In a gas-engine constructed according to my invention the air and gas in the reservoirs 6 and 7 are admitted simultaneously through the separate supply-pipes 13 and 14 and separate valves 15 and 16 to the valvechests 17 and thence to the cylinder 18 of the engine. The then mixed air and gas by their pressure cause the initial propulsion of the engine in every working-stroke, and are afterward exploded without further compression or recompression in the manner usual in gas-engines to increase their pressure.
It will be evident that an engine constructed according to my invention requires no supplementary starting arrangement, nor to be started by manual force, as at present, and that no clearance-spaces are required for compressing or recompressing at the ends of the cylinder.
Themotor-cylinder 1 8, in which the piston is caused to travel from end to end, is surrounded bythe water-jacket 19, and is closed at its ends by covers 20. In each cover are ports 21 and 22, communicating with the interior of the cylinder and with admission and exhaust chests 17 and 23, respectively, in the former of which are the two puppet-valves 15 and 16, communicating, respectively, with the air and gas reservoirs through the outer chests 24 and 25. The spindles 26 and 27 of the said valves pass through stuffing-boxes and are connected by links to the levers 28 and 29,hinged at 30 and working on the cam 31 on the cam-shaft 32, driven from the crankshaft 33 of the engine through the bevelwheels 34. The levers 28 and 29 and the valves 15 and 16 are held down, when the lethe reservoirs are prevented from forcing the valves 15 and 16 ofi their seats when the pressure in the cylinder is reduced. The valves also receive the force of the explosions while resting on their seats. On the end of the lever 29 is a bracket 37, carrying a bellorank or trigger lever 38 39, free to oscillate to a limited extent about its axis 40, so that in its normal position its arm 38 hangs over the lever 28 in such a manner that on the lever-28 being elevated the lever 29 is elevated also, and thus both valves 15 and 16 are opened simultaneously. VVhen', however, the speed of the engine exceeds the predetermined rate, the sliding bolt 41 is caused by the governor 42 to slide forward into the path of motion of the arm 39 of the trigger-lever and arrest its downward motion, thereby causing it to turn on its axis and carry its arm 38 clear of the lever 28. It will be clearly seen that by these means the next elevation of the lever 28 actuates the air-valve only, the lever 29 remaining quiescent, so that air only is admitted to the cylinder and expanded by the heat from the walls of the cylinder remaining from previous explosions. The exhaust-valve 43 is actuated by the cam 44, acting through the lever 45, fulcrumed at 46, as clearly shown.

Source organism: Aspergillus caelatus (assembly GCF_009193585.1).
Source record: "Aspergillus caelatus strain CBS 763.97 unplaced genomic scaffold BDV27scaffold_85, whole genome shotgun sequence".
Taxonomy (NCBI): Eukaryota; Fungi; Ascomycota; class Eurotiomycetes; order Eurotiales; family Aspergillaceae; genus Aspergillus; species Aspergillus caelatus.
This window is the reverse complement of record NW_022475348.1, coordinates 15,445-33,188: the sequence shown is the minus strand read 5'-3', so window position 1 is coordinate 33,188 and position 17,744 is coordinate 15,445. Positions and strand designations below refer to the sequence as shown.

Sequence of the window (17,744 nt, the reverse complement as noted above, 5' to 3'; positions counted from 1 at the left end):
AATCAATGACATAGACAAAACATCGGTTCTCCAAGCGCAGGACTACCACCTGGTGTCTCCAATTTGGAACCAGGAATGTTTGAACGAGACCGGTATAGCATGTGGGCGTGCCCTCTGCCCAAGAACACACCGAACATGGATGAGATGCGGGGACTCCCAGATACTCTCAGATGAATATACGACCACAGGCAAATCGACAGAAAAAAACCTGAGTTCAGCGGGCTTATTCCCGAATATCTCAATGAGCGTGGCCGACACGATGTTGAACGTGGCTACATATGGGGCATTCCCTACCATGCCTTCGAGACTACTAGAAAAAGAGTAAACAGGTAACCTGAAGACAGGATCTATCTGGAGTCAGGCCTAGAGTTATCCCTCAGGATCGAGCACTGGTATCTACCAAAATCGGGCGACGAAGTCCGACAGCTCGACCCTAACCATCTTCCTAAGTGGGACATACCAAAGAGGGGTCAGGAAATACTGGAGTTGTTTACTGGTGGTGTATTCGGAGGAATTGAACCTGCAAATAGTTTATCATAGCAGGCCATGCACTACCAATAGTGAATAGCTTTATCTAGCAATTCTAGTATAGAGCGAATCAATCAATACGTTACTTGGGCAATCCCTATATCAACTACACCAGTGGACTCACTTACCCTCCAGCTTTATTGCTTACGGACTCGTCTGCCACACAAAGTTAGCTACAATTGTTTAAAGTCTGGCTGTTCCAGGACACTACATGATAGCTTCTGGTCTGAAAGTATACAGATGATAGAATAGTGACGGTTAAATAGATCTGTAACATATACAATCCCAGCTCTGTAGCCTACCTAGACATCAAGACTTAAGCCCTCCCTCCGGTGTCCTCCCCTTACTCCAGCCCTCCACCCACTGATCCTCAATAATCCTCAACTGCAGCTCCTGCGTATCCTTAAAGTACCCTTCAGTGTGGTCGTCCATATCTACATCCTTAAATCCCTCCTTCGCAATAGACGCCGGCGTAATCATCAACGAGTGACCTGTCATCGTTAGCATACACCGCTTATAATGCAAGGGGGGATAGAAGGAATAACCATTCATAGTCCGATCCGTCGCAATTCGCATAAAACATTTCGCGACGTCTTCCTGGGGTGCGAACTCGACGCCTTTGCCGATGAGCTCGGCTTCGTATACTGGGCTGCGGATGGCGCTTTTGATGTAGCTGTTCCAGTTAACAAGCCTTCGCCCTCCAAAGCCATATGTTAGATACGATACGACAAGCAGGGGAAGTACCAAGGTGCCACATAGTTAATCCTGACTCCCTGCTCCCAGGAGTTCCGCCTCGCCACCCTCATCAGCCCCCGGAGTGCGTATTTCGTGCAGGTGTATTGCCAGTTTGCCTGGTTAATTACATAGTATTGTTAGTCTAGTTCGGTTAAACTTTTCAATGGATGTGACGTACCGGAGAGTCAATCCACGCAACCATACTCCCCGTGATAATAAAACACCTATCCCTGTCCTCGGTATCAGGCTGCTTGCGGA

The piston-rod stuffing-box is constructed as follows: Pipes 47 and 48 convey water to and from the stuffing-box, a conical metal disk 49 being placed at the cylinder end,'then some rope or other engine-packing 50, then a metal box or chamber 51,which may be constructed in halves, just fitting the inside of the stuffing-box, but not touching the piston-rod, and having slots or holes 52 to permit of the free circulation of the water onto and around the piston rod, and also to the packing, and then another ring of packing 53, and, lastly, the gland 54 is screwed down, holding all tight. The charges are exploded at any desired part of the stroke after the cut-off is effected by means of a hole in the cylinder at the required part. The hole is in communication with an iron tube, the projecting end of which is inclosed in another tube and heated by an atmospheric gas-burner.
WhatI claim, and desire to secure by Letters Patent of the United States, is-
1. The combination, with a gas-engine and separate reservoirs for holding its supply of gas and air, of an air-pump and a gas-pump for maintaining an equal pressure in each reservoir, said pumps being driven by a crankshaft common to both, and means, such as cone-p ulleys, for coupling the said crank-shaft to the gas-engine, whereby the speed of the pumps may be simultaneously changed and adjusted to vary the initial pressure of the gas and air in the reservoirs to the requirements of the gas-engine, substantially as set forth. 7
2. In a gas-engine, the combination, with the air-supply valve and the gas-supply valve, of a pivoted lever for opening the air-valve IIO of a pivoted lever for opening the air-valve and a revoluble cam for operating said lever, a second pivoted lever for operating the gasvalve, a bell'crank lever pivotally supported by one lever and engaging with the other lever, whereby bot-h levers are operated simultaneously by the said cam, and a sliding stop controlled by the speed-governor for the horizontal arm of said bell-crank lever to strike against, thereby temporarily disengaging the gas-lever when the speed of the engine becomes too great, substantially as set forth.
In witness whereof I have hereunto set my hand in the presence of two witnesses.
ERNEST HENRY GAZE.
WVitnesses: 7 GEO. J. B. FRANKLIN, WALTER J. SKEBTEN, Both of 17 G'racechm'ch Street, London, E. 0.